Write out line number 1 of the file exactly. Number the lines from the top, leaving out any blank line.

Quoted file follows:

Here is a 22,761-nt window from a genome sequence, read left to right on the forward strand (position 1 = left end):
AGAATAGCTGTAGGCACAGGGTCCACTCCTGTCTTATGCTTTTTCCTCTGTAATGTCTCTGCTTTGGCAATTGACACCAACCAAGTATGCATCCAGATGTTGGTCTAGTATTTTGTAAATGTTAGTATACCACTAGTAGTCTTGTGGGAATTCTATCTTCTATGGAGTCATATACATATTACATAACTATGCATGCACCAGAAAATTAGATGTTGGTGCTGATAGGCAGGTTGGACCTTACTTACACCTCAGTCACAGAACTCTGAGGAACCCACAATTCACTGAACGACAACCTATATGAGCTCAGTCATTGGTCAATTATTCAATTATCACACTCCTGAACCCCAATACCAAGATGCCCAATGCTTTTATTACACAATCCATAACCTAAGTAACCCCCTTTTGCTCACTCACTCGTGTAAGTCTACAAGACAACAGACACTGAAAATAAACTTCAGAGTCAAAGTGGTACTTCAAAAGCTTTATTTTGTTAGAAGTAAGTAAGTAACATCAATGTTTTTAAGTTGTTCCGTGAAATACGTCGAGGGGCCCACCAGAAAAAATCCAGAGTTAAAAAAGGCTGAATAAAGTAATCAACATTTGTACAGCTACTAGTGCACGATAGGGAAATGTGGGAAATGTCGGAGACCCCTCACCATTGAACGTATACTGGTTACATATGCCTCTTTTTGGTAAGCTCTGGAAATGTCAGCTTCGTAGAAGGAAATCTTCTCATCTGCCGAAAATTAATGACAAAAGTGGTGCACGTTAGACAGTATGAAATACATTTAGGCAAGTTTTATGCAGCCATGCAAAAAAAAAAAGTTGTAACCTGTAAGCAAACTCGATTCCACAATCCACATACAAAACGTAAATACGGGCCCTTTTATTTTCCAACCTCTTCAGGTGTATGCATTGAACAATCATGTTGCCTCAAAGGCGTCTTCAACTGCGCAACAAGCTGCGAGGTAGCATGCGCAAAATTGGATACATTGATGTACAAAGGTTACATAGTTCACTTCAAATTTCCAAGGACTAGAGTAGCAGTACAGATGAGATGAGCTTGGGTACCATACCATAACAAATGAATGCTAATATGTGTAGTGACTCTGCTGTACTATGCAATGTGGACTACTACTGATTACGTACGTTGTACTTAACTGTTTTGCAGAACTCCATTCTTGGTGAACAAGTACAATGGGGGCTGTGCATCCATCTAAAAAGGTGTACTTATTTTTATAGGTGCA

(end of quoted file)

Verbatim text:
Here is a 22,761-nt window from a genome sequence, read left to right on the forward strand (position 1 = left end):